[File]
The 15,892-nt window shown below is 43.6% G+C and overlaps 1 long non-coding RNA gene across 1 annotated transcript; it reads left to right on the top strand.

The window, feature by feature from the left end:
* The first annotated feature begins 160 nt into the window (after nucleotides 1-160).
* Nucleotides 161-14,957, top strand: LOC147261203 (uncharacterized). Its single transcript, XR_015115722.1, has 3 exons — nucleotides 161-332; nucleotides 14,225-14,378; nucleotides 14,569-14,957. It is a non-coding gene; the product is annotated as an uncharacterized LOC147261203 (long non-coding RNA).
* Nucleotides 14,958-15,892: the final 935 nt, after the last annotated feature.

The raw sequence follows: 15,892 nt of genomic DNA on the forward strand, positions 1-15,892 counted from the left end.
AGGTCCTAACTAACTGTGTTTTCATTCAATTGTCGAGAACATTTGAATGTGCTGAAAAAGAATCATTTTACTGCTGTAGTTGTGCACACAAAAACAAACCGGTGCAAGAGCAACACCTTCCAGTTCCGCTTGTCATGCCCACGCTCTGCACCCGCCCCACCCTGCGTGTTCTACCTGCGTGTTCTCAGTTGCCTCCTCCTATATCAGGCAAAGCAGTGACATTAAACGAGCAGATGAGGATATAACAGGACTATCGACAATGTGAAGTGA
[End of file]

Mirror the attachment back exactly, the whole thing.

The 15,892-nt window shown below is 43.6% G+C and overlaps 1 long non-coding RNA gene across 1 annotated transcript; it reads left to right on the top strand.

The window, feature by feature from the left end:
* The first annotated feature begins 160 nt into the window (after nucleotides 1-160).
* Nucleotides 161-14,957, top strand: LOC147261203 (uncharacterized). Its single transcript, XR_015115722.1, has 3 exons — nucleotides 161-332; nucleotides 14,225-14,378; nucleotides 14,569-14,957. It is a non-coding gene; the product is annotated as an uncharacterized LOC147261203 (long non-coding RNA).
* Nucleotides 14,958-15,892: the final 935 nt, after the last annotated feature.

The raw sequence follows: 15,892 nt of genomic DNA on the forward strand, positions 1-15,892 counted from the left end.
AGGTCCTAACTAACTGTGTTTTCATTCAATTGTCGAGAACATTTGAATGTGCTGAAAAAGAATCATTTTACTGCTGTAGTTGTGCACACAAAAACAAACCGGTGCAAGAGCAACACCTTCCAGTTCCGCTTGTCATGCCCACGCTCTGCACCCGCCCCACCCTGCGTGTTCTACCTGCGTGTTCTCAGTTGCCTCCTCCTATATCAGGCAAAGCAGTGACATTAAACGAGCAGATGAGGATATAACAGGACTATCGACAATGTGAAGTGA